J.C.C. Mays has pointed out the degree to which characters and locations in The Third Policeman continually merge into one another – as they had already done in At Swim-Two-Birds: ‘Policeman Fox into Mathers, most obviously, but both of them partially into the controlling, contriving narrator, just as the pub merges into the barracks into Mathers’s house, the narrator into de Selby into Policeman MacCruiskeen.’33 And indeed, ‘the third policeman contains the first two just as the narrator of the whole book moves within a universe of de Selby.’34
One fundamental question remains unanswered concerning this swirling through-the-looking-glass world of intermingling identities and its shape-shifting denizens: if the narrator is indeed irrevocably trapped in a hell that ‘goes round and round,’ how and where and when does he find the time to write his story, and for whom is that story intended?35 In narratological terms, one answer has to be that the apparent narrator is not the real narrator at all, but merely – and MacCruiskeen would certainly approve – a ventriloquist’s dummy in the hands of a hidden narrator manipulated in turn by the implied author (alias the man himself, alias derselbe). Which might help to explain why the figure we have so far taken to be the narrator seems to feel in his soul (otherwise known as Joe) that his name needs to be just as exotic as de Selby’s and contain the elements beniamino (roughly, ‘his father’s favourite son’) and bari (literally, ‘you are cheating’).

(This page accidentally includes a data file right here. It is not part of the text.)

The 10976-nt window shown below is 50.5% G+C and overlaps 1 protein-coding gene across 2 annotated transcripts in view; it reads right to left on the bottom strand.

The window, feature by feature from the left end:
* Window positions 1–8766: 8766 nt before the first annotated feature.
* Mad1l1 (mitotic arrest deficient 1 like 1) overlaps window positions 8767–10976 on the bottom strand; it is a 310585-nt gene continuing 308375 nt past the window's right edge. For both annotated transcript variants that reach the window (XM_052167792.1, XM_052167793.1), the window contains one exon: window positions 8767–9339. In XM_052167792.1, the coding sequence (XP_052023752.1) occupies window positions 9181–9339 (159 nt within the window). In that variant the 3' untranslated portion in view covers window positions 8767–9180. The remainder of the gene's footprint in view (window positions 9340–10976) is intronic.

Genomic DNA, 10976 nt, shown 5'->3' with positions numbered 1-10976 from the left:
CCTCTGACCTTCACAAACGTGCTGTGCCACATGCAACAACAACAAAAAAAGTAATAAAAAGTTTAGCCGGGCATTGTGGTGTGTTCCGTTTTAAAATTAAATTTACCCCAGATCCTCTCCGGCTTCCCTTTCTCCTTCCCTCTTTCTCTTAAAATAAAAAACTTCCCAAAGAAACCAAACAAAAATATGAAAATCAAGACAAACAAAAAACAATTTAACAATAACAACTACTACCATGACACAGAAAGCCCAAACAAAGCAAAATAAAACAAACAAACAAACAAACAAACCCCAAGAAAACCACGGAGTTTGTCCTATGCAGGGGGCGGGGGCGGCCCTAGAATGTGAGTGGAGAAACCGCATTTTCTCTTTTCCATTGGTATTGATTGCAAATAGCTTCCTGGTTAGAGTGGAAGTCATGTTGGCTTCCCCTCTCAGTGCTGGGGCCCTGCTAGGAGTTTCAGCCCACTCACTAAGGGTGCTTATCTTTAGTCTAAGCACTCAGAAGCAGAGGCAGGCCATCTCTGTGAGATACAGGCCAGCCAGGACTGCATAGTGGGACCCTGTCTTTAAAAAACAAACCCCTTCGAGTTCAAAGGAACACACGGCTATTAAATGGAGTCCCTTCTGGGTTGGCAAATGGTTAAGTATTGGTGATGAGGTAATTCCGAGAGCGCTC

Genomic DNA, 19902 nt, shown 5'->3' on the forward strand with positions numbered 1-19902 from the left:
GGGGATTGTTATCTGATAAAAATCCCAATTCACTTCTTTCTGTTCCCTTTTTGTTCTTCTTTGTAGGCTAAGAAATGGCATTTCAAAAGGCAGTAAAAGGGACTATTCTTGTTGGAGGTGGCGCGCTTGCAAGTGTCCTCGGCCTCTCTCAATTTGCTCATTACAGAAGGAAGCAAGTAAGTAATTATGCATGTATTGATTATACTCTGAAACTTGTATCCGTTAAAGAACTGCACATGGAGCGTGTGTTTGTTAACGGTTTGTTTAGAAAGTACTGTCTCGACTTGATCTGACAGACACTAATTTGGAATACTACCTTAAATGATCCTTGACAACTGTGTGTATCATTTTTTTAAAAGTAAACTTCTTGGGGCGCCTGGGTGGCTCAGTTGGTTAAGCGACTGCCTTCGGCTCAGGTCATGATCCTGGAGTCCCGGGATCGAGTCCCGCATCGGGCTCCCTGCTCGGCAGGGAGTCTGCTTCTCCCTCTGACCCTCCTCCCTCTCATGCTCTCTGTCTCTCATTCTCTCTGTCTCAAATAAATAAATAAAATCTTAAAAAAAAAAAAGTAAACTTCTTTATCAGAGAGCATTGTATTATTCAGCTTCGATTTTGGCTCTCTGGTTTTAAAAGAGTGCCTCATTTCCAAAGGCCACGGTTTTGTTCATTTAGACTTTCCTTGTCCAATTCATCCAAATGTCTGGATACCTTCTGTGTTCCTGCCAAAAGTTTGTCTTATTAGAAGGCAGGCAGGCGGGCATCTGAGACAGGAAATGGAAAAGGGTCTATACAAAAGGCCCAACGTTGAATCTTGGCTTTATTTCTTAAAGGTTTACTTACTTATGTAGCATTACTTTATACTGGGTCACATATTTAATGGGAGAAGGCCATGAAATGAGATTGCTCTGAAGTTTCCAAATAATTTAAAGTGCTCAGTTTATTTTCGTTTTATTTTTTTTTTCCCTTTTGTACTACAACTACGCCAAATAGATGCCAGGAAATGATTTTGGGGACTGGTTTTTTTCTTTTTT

- Flann O’Brien, The Collected Letters of Flann O’Brien, ed. by Maebh Long (Victoria, TX: Dalkey Archive Press, 2018), 283. [^]
- Patrick Hanks, Flavia Hodges, A.D. Mills, and Adrian Room, The Oxford Names Companion (Oxford: Oxford University Press, 2002), 505. [^]
- Flann O’Brien, The Third Policeman (London: MacGibbon & Kee, 1967), 31. [^]